Sales continue to rise as, according to the Statement of Ownership, the average number of copies of each issue sold per month in the previous year was 313,955, with the single issue nearest to the filing date selling 327,223 copies (last year's numbers were roughly 260K per month, with around 290K copies of the most recent issue sold).
A Work in Progress
Both Angel and Candy Southern (spelled "Sothern" in the issue) make a guest appearance.
Wolverine is away from the team, tending to personal business in Japan, which we'll see in the first issue of his limited series, while Cyclops is considered to still be in Alaska.
Coming the closest yet to actually being on the team, Amanda offers to help the X-Men track down Angel, and is even seen wearing a costume of sorts, but is left behind to guard Candy.
Lockheed is also left with Amanda, with Storm and Kitty wondering just how sentient the little dragon may be.
The X-Men use a pre-programmed mini Cerebro unit to track Angel in the tunnels.
Storm thinks of Kitty like a daughter.
Storm's subtle character changes have been noted by Nightcrawler.
I Love the 80s
Professor X is seen reading a book on the Marvel Universe.
Storm, Colossus just told you he was aware of your claustrophobia; why are you explaining its origins to him?
Best not to think of the fact that Kitty awakens in Caliban's room in a nightgown, meaning he must have dressed her in it.
Colossus is only nigh-irresistible this issue...
Nightcrawler and Amanda are hot tubbing it, and talking of settling down with one another, when Professor X sends a naked Nightcrawler to rescue Candy, resulting in Nightcrawler being forced to unceremoniously dump Candy in the tub.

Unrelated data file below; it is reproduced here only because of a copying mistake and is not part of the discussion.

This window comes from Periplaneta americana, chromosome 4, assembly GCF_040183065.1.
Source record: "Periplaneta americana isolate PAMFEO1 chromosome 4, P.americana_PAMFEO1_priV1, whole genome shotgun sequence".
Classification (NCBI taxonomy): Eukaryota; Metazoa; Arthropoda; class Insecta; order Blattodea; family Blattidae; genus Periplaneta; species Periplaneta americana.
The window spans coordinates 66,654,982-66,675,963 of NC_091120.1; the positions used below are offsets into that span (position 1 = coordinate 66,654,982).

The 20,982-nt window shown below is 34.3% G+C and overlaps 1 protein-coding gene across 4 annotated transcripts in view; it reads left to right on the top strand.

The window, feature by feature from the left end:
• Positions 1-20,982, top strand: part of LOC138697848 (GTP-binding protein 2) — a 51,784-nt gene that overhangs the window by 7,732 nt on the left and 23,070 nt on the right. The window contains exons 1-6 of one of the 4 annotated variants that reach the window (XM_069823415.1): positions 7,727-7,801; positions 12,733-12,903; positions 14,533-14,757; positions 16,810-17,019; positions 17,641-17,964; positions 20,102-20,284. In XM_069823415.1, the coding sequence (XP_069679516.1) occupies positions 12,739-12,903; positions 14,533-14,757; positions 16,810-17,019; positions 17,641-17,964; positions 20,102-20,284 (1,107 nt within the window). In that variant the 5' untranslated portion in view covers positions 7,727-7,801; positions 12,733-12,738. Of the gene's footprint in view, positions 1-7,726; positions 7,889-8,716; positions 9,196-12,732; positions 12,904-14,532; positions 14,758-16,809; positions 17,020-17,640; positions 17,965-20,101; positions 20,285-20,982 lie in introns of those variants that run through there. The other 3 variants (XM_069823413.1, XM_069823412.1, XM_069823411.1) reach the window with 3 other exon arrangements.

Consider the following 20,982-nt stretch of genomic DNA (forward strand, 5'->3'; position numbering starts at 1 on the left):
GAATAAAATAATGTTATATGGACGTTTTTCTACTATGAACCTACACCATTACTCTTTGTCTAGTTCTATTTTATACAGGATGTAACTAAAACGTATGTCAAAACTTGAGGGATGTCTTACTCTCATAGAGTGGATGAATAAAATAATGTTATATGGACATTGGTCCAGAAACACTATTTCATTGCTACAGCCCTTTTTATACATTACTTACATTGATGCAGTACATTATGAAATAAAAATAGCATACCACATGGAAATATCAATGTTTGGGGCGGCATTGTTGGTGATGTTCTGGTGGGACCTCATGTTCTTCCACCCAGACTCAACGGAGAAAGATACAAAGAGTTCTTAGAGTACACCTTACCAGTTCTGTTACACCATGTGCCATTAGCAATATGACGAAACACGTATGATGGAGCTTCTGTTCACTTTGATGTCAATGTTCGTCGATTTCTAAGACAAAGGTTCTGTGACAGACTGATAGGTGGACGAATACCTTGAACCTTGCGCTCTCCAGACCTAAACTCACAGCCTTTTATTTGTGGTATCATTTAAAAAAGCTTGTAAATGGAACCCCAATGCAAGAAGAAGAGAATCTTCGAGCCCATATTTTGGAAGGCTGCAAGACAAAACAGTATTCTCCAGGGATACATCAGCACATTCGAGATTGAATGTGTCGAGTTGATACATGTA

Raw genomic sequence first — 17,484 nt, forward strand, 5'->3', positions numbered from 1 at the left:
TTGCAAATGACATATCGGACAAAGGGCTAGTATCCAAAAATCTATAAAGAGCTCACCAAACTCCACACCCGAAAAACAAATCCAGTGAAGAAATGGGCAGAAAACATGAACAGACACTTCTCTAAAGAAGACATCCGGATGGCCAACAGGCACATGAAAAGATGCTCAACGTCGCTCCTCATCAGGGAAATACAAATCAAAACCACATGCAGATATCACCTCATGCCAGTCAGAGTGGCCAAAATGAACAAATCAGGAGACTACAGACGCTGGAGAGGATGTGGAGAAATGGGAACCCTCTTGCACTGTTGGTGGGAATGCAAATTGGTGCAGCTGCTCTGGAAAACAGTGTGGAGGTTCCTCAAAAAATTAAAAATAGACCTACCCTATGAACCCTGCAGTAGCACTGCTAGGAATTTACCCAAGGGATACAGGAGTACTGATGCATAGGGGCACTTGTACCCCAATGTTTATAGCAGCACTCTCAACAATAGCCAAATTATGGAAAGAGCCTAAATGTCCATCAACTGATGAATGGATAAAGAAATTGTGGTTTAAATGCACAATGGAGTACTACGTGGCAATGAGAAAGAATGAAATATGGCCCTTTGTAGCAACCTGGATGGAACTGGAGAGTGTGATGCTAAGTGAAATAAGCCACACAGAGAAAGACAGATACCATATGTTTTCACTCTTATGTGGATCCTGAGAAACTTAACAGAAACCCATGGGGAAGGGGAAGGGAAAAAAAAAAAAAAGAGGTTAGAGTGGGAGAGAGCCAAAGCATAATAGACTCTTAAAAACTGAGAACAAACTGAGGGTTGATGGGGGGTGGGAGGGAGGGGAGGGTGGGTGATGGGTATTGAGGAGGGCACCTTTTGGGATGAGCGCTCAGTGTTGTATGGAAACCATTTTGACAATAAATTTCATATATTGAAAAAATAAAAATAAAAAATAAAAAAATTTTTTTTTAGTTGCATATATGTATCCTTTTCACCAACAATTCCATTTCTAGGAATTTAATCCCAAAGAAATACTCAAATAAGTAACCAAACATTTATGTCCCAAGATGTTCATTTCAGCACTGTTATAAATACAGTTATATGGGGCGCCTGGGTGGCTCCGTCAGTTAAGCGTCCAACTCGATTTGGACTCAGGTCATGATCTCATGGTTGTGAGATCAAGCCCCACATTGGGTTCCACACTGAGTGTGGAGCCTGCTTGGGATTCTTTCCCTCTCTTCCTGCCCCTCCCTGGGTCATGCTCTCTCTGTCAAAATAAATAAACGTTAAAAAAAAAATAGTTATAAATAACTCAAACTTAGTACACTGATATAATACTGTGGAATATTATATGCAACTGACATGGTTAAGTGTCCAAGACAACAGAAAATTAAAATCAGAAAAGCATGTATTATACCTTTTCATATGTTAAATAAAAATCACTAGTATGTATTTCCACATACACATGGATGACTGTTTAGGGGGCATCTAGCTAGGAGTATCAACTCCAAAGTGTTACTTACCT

They're Students, Not Superheroes
Storm asks Professor X about using Wolfsbane's tracking abilities to help the X-Men locate Angel; Professor X insists that the New Mutants are not to participate in X-Men missions.
The back cover features an ad for the Jedi Arena video game, which sounds and looks an awful lot like fancy Pong.
It's in the Mail
A letter writer expresses his dislike of the nickname "Sleazoids" for the Brood.
With this issue, Claremont introduces the Morlocks, arguably his most significant contribution to the title since "Days of Future Past" (at least in terms of opening the door for future plots; the Morlocks aren't nearly as thematically significant as either "Days" or Magneto's gradual reformation, though their initial appearance here does tie in with Storm's ongoing emotional/psychological issues). Their presence in the X-Men universe is somewhat problematic, as we'll get into next issue (when it becomes more apparent), but they serve this issue well, contributing to a tense, tightly plotted issue (assuming we quickly brush past Callisto's motivation for kidnapping Angel and bringing the X-Men in contact with the Morlocks in the first place).
Beginning in Angel's Manhattan high rise, the X-Men journey ever downward, into the subways and beneath; already shorthanded, they're gradually stripped of personnel the deeper they go until only Storm, Nightcrawler and Colossus are left to face the hordes of Morlocks (which, the story goes, were drawn in by Smith; Claremont only intended for the Morlocks to number a half dozen or so, but never specified that to Smith, who proceeded to draw a large group of them in this issue and next, which led, in part, to the "Mutant Massacre" story down the road). Smith's work is equally strong; he does a masterful job of subtly contrasting the "beautiful" X-Men with the more fugly Morlocks and conveying the increasingly cramped quarters of the Morlock tunnels before opening things up in the Alley. I tend to overlook this issue when raving about Smith's artwork, but it deserves consideration as one of his best.
Tomorrow, we return to the New Mutants with their fourth issue. And next week, Uncanny X-Men #170 wraps up the introduction of the Morlocks.